• The feeds differed in caloric content achieved by higher fat and carbohydrate in the energy dense feed but there was similar protein content in the 2 feeds
  • Other management was at the discretion of the treating teams


  • Primary outcome: All cause 90-day mortality: 1.5kcal/ml vs 1kcal/ml; no difference
    • 523/1948 (26.8%) vs 505/1966 (25.7%) [RR 1.05; 95% CI, 0.94-1.16, p=0.41]
  • Secondary outcome: no difference in any secondary outcome
    • Survival time
    • 90-day cause specific mortality
    • ICU-free and hospital-free days (until D28)
    • Days free of organ support (until D28)
    • % ventilated, vasopressors or new RRT (D28)
    • % with Positive blood cultures
    • Antimicrobials received between randomisation & D28
    • Seven pre-specified subgroups:
      • Age >65
      • Trauma
      • Sepsis
      • Neurological
      • Medical vs Surgical patients
      • Quintiles for absolute risk of death
      • BMI
  • GI tolerance and metabolic effects
    • Gastric residual volumes were significantly higher in the high energy group (250ml vs 180ml)
    • Regurgitation and vomiting were more prevalent in the high energy group (19 vs. 16%)
    • The use of insulin was more prevalent in the high energy group (56 vs 49%)
    • Prokinetic drug use was more prevalent in the high energy group (47 vs 40%)

Authors’ Conclusions

  • Energy dense enteral nutrition did not improve 90-day survival amongst ventilated ICU patients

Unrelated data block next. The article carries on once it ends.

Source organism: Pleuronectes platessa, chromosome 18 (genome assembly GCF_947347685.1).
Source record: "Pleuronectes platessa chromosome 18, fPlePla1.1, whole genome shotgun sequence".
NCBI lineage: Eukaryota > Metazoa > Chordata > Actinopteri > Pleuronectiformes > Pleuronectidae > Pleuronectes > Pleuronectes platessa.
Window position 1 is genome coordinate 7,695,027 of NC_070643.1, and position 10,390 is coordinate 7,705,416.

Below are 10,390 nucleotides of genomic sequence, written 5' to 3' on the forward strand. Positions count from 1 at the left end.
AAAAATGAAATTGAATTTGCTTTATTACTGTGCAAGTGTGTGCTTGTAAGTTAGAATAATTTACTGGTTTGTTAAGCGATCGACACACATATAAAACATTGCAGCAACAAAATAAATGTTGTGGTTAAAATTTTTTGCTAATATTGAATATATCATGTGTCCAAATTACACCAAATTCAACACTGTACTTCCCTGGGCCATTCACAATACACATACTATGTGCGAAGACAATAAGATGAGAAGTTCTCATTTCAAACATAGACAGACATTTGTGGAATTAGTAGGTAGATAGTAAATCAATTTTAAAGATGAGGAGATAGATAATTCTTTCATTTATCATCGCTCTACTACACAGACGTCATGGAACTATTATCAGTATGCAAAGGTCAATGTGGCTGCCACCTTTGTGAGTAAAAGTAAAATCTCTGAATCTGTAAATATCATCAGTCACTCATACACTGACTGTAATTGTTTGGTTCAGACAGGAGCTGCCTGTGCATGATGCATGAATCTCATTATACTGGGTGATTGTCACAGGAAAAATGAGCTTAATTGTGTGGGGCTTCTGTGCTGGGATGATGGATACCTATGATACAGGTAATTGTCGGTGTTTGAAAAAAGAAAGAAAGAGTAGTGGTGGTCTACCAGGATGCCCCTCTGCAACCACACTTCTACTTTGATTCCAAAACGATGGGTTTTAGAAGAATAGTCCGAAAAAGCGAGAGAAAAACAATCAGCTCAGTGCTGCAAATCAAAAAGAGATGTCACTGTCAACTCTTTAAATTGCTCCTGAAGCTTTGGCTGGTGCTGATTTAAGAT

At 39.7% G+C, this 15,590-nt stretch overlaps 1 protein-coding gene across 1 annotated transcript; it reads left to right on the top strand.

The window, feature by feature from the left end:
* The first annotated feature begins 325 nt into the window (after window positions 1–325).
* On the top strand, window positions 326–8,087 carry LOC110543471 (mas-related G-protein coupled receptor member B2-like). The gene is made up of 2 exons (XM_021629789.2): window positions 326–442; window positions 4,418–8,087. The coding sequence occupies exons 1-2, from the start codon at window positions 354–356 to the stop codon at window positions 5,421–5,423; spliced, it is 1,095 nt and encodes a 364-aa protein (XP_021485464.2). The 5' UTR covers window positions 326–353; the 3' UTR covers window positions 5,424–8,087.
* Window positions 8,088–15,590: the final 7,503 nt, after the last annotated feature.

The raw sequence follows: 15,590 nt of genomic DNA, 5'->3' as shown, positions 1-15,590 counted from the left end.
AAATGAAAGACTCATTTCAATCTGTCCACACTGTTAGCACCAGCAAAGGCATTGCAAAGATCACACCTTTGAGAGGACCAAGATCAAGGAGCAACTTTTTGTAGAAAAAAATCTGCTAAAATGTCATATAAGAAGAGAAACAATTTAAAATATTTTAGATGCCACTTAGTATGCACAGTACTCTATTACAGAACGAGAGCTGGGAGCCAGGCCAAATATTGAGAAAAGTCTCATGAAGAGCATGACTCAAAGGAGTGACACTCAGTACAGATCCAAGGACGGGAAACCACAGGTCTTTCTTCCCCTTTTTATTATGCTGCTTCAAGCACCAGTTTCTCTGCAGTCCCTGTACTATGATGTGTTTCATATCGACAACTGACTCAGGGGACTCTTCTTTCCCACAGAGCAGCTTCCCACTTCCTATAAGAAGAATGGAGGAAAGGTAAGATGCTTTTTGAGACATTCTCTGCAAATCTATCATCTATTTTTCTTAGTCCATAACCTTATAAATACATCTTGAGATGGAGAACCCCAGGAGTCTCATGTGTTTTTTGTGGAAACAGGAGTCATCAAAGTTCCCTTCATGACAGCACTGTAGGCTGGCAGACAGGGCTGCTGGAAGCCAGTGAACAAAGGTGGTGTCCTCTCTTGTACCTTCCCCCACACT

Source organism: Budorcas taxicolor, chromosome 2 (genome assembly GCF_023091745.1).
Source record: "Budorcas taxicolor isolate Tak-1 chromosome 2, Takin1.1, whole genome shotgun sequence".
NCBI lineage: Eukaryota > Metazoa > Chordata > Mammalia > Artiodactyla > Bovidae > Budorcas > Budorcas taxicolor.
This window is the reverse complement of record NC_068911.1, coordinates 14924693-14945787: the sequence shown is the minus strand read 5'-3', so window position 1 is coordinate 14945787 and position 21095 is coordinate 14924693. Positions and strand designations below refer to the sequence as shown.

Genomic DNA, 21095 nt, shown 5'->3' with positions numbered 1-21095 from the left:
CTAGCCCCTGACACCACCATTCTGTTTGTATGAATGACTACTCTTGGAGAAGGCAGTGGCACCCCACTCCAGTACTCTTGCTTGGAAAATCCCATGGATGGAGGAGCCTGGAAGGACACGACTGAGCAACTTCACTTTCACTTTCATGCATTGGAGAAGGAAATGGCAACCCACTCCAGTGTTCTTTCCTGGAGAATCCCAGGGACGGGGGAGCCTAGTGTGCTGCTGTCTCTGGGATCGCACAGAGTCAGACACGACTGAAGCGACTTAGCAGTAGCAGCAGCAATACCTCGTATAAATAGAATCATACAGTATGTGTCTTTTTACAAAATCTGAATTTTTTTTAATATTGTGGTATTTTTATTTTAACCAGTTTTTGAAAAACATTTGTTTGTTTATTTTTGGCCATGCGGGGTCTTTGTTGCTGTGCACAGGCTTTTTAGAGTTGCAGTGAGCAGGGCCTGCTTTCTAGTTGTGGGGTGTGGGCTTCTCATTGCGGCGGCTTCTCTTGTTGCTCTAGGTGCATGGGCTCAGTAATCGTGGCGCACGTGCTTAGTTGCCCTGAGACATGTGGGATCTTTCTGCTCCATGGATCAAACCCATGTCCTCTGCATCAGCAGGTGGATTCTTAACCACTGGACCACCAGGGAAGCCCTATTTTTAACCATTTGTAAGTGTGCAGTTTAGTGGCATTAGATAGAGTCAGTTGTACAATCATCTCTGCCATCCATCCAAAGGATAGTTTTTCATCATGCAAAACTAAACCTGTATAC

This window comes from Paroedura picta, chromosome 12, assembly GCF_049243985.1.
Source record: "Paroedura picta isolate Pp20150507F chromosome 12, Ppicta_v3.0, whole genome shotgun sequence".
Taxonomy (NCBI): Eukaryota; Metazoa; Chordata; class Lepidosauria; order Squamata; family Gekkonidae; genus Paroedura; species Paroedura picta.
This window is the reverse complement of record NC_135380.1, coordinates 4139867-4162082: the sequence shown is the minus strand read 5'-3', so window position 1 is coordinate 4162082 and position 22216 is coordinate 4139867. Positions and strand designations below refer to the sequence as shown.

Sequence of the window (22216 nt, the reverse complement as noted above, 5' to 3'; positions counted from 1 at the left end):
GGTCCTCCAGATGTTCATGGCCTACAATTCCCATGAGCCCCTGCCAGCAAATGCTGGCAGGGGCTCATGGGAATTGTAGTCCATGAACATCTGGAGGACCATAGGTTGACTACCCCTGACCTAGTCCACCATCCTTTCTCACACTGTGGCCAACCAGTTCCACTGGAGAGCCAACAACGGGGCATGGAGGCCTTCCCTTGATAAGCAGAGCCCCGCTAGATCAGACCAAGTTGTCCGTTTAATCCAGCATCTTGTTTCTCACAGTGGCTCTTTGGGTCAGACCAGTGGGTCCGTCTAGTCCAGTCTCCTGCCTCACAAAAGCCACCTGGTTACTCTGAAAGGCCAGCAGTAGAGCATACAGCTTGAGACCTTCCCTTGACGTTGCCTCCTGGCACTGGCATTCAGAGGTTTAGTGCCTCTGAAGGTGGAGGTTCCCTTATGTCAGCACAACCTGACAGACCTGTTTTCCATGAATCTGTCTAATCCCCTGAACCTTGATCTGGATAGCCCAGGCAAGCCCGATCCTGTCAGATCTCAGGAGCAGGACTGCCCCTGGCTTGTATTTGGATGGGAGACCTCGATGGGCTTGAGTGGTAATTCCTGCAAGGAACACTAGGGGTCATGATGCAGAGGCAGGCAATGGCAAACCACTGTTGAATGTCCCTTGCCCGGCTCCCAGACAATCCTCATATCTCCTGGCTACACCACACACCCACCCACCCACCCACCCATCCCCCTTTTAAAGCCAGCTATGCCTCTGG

• Multicentred, double-blinded, allocation concealment, good follow-up, intention-to-treat- analysis
  • Clinically meaningful outcomes
  • Prespecified subgroups
  • Addresses a clinically important question and is the largest critical care nutrition trial ever undertaken


  • Only 2% of patients were malnourished as assessed by BMI. The generalisability of this study  to this patient group is difficult to make
  • The trial was conducted only in Australia and NZ making the extrapolation to ICUs in other settings, eg developing countries, challenging
  • Protein intake was the same between groups. There is no assessment of the value of hyperproteinemic feeds
  • Clinically important subgroups were predefined but a heterogenous ICU population does not exclude a benefit of different caloric targets in certain groups that was not detected in this study (either because no difference exists or the study was not powered to detect the difference in these subgroups)
  • The caloric targets were calculated using ideal body weight. The evidence is scant, but some would advocate that calorimetry assessing energy expenditure should be the gold standard in these patients

The Bottom Line

  • This trial provides reassurance to me that my usual practice of providing 1ml/kg (actual weight) of standard feed (1kcal/ml) is safe for my mechanically ventilated ICU patients
  • My patient may also receive some calories from propofol, citrate dialysis and dextrose infusions but this is unlikely to alter outcomes greatly
  • I look forward with interest to the results of the 6-month quality of life follow-up for these patients which is yet to be published

External Links


Summary author: Celia Bradford
Summary date: January 10th 2019
Peer-review editor: David Slessor

Leave a Reply

Your email address will not be published. Required fields are marked *

This site uses Akismet to reduce spam. Learn how your comment data is processed.